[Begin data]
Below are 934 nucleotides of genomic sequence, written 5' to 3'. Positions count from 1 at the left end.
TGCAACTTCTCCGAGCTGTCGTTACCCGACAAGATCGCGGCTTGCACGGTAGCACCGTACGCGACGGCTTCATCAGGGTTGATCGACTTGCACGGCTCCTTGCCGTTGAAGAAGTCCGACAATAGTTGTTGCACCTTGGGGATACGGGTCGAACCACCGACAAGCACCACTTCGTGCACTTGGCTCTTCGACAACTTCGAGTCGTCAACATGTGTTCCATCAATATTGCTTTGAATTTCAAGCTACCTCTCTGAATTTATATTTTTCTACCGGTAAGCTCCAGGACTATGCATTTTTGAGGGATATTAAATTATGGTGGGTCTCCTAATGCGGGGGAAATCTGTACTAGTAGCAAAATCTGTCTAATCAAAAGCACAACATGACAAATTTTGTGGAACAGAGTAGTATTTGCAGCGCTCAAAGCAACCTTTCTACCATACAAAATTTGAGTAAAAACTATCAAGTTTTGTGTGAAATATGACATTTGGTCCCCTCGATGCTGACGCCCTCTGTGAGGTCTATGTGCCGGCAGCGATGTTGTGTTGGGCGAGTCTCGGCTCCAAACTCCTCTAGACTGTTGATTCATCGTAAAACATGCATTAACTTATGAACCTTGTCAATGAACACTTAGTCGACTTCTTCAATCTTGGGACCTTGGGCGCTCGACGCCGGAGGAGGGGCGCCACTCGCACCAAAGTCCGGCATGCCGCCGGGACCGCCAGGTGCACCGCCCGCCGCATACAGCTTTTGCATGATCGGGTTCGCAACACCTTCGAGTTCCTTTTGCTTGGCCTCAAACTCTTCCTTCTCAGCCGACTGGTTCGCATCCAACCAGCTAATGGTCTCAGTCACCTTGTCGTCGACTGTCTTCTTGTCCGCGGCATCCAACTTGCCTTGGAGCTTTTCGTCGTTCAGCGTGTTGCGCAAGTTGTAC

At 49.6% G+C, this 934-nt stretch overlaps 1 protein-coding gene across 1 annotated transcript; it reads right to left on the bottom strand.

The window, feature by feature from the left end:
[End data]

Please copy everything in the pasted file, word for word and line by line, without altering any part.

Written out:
Below are 934 nucleotides of genomic sequence, written 5' to 3'. Positions count from 1 at the left end.
TGCAACTTCTCCGAGCTGTCGTTACCCGACAAGATCGCGGCTTGCACGGTAGCACCGTACGCGACGGCTTCATCAGGGTTGATCGACTTGCACGGCTCCTTGCCGTTGAAGAAGTCCGACAATAGTTGTTGCACCTTGGGGATACGGGTCGAACCACCGACAAGCACCACTTCGTGCACTTGGCTCTTCGACAACTTCGAGTCGTCAACATGTGTTCCATCAATATTGCTTTGAATTTCAAGCTACCTCTCTGAATTTATATTTTTCTACCGGTAAGCTCCAGGACTATGCATTTTTGAGGGATATTAAATTATGGTGGGTCTCCTAATGCGGGGGAAATCTGTACTAGTAGCAAAATCTGTCTAATCAAAAGCACAACATGACAAATTTTGTGGAACAGAGTAGTATTTGCAGCGCTCAAAGCAACCTTTCTACCATACAAAATTTGAGTAAAAACTATCAAGTTTTGTGTGAAATATGACATTTGGTCCCCTCGATGCTGACGCCCTCTGTGAGGTCTATGTGCCGGCAGCGATGTTGTGTTGGGCGAGTCTCGGCTCCAAACTCCTCTAGACTGTTGATTCATCGTAAAACATGCATTAACTTATGAACCTTGTCAATGAACACTTAGTCGACTTCTTCAATCTTGGGACCTTGGGCGCTCGACGCCGGAGGAGGGGCGCCACTCGCACCAAAGTCCGGCATGCCGCCGGGACCGCCAGGTGCACCGCCCGCCGCATACAGCTTTTGCATGATCGGGTTCGCAACACCTTCGAGTTCCTTTTGCTTGGCCTCAAACTCTTCCTTCTCAGCCGACTGGTTCGCATCCAACCAGCTAATGGTCTCAGTCACCTTGTCGTCGACTGTCTTCTTGTCCGCGGCATCCAACTTGCCTTGGAGCTTTTCGTCGTTCAGCGTGTTGCGCAAGTTGTAC

At 49.6% G+C, this 934-nt stretch overlaps 1 protein-coding gene across 1 annotated transcript; it reads right to left on the bottom strand.

The window, feature by feature from the left end: